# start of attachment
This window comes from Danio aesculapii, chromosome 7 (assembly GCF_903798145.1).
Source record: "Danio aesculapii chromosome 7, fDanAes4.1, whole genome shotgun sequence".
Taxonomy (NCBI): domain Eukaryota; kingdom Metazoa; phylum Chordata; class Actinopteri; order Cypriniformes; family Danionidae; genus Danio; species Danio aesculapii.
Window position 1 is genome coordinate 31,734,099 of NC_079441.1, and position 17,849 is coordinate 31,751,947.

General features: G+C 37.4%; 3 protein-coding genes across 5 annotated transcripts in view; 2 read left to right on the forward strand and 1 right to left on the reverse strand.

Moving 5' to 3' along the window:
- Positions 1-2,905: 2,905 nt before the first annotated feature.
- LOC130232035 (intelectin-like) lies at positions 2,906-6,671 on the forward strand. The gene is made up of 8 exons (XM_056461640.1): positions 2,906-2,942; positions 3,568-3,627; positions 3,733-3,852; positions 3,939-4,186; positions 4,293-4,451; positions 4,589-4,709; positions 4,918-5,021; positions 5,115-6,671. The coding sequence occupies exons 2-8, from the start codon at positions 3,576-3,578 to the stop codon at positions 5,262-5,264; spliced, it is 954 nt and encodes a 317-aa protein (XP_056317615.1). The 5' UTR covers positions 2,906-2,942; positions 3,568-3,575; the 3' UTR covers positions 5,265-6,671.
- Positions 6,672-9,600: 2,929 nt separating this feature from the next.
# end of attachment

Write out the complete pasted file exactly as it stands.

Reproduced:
This window comes from Danio aesculapii, chromosome 7 (assembly GCF_903798145.1).
Source record: "Danio aesculapii chromosome 7, fDanAes4.1, whole genome shotgun sequence".
Taxonomy (NCBI): domain Eukaryota; kingdom Metazoa; phylum Chordata; class Actinopteri; order Cypriniformes; family Danionidae; genus Danio; species Danio aesculapii.
Window position 1 is genome coordinate 31,734,099 of NC_079441.1, and position 17,849 is coordinate 31,751,947.

General features: G+C 37.4%; 3 protein-coding genes across 5 annotated transcripts in view; 2 read left to right on the forward strand and 1 right to left on the reverse strand.

Moving 5' to 3' along the window:
- Positions 1-2,905: 2,905 nt before the first annotated feature.
- LOC130232035 (intelectin-like) lies at positions 2,906-6,671 on the forward strand. The gene is made up of 8 exons (XM_056461640.1): positions 2,906-2,942; positions 3,568-3,627; positions 3,733-3,852; positions 3,939-4,186; positions 4,293-4,451; positions 4,589-4,709; positions 4,918-5,021; positions 5,115-6,671. The coding sequence occupies exons 2-8, from the start codon at positions 3,576-3,578 to the stop codon at positions 5,262-5,264; spliced, it is 954 nt and encodes a 317-aa protein (XP_056317615.1). The 5' UTR covers positions 2,906-2,942; positions 3,568-3,575; the 3' UTR covers positions 5,265-6,671.
- Positions 6,672-9,600: 2,929 nt separating this feature from the next.